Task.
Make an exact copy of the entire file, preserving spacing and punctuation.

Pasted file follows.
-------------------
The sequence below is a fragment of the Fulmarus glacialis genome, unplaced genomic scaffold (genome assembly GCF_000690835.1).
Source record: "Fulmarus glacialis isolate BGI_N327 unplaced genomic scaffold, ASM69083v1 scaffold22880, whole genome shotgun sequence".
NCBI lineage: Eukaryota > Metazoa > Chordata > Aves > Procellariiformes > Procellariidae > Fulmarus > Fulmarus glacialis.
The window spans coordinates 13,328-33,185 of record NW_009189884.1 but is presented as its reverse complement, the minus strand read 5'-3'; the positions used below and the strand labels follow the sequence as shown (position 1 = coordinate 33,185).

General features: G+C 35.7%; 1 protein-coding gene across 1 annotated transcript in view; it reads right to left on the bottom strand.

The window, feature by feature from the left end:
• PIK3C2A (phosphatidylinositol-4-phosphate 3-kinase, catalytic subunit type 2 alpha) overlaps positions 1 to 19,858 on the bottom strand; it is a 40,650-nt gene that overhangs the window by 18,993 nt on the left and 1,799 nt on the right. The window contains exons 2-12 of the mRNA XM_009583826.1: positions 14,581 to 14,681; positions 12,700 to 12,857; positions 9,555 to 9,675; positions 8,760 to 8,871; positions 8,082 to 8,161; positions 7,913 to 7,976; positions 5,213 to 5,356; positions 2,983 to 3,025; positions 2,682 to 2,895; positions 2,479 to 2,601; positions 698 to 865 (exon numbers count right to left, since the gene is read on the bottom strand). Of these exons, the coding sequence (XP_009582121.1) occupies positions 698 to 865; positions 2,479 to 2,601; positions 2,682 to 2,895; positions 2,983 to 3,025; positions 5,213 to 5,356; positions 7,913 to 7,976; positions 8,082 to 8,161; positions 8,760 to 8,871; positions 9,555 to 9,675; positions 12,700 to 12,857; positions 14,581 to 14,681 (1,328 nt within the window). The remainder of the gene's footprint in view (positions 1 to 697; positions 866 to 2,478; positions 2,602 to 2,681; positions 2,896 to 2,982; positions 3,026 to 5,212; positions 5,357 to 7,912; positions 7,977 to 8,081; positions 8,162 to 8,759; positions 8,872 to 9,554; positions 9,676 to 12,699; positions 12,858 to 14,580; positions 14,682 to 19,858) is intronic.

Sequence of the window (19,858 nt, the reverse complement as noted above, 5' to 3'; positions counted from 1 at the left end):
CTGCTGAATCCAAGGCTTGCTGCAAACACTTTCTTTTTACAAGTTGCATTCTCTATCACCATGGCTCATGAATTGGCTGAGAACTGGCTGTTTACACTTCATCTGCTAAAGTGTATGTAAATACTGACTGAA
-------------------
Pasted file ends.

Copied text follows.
The sequence below is a fragment of the Fulmarus glacialis genome, unplaced genomic scaffold (genome assembly GCF_000690835.1).
Source record: "Fulmarus glacialis isolate BGI_N327 unplaced genomic scaffold, ASM69083v1 scaffold22880, whole genome shotgun sequence".
NCBI lineage: Eukaryota > Metazoa > Chordata > Aves > Procellariiformes > Procellariidae > Fulmarus > Fulmarus glacialis.
The window spans coordinates 13,328-33,185 of record NW_009189884.1 but is presented as its reverse complement, the minus strand read 5'-3'; the positions used below and the strand labels follow the sequence as shown (position 1 = coordinate 33,185).

General features: G+C 35.7%; 1 protein-coding gene across 1 annotated transcript in view; it reads right to left on the bottom strand.

The window, feature by feature from the left end:
• PIK3C2A (phosphatidylinositol-4-phosphate 3-kinase, catalytic subunit type 2 alpha) overlaps positions 1 to 19,858 on the bottom strand; it is a 40,650-nt gene that overhangs the window by 18,993 nt on the left and 1,799 nt on the right. The window contains exons 2-12 of the mRNA XM_009583826.1: positions 14,581 to 14,681; positions 12,700 to 12,857; positions 9,555 to 9,675; positions 8,760 to 8,871; positions 8,082 to 8,161; positions 7,913 to 7,976; positions 5,213 to 5,356; positions 2,983 to 3,025; positions 2,682 to 2,895; positions 2,479 to 2,601; positions 698 to 865 (exon numbers count right to left, since the gene is read on the bottom strand). Of these exons, the coding sequence (XP_009582121.1) occupies positions 698 to 865; positions 2,479 to 2,601; positions 2,682 to 2,895; positions 2,983 to 3,025; positions 5,213 to 5,356; positions 7,913 to 7,976; positions 8,082 to 8,161; positions 8,760 to 8,871; positions 9,555 to 9,675; positions 12,700 to 12,857; positions 14,581 to 14,681 (1,328 nt within the window). The remainder of the gene's footprint in view (positions 1 to 697; positions 866 to 2,478; positions 2,602 to 2,681; positions 2,896 to 2,982; positions 3,026 to 5,212; positions 5,357 to 7,912; positions 7,977 to 8,081; positions 8,162 to 8,759; positions 8,872 to 9,554; positions 9,676 to 12,699; positions 12,858 to 14,580; positions 14,682 to 19,858) is intronic.

Sequence of the window (19,858 nt, the reverse complement as noted above, 5' to 3'; positions counted from 1 at the left end):
CTGCTGAATCCAAGGCTTGCTGCAAACACTTTCTTTTTACAAGTTGCATTCTCTATCACCATGGCTCATGAATTGGCTGAGAACTGGCTGTTTACACTTCATCTGCTAAAGTGTATGTAAATACTGACTGAA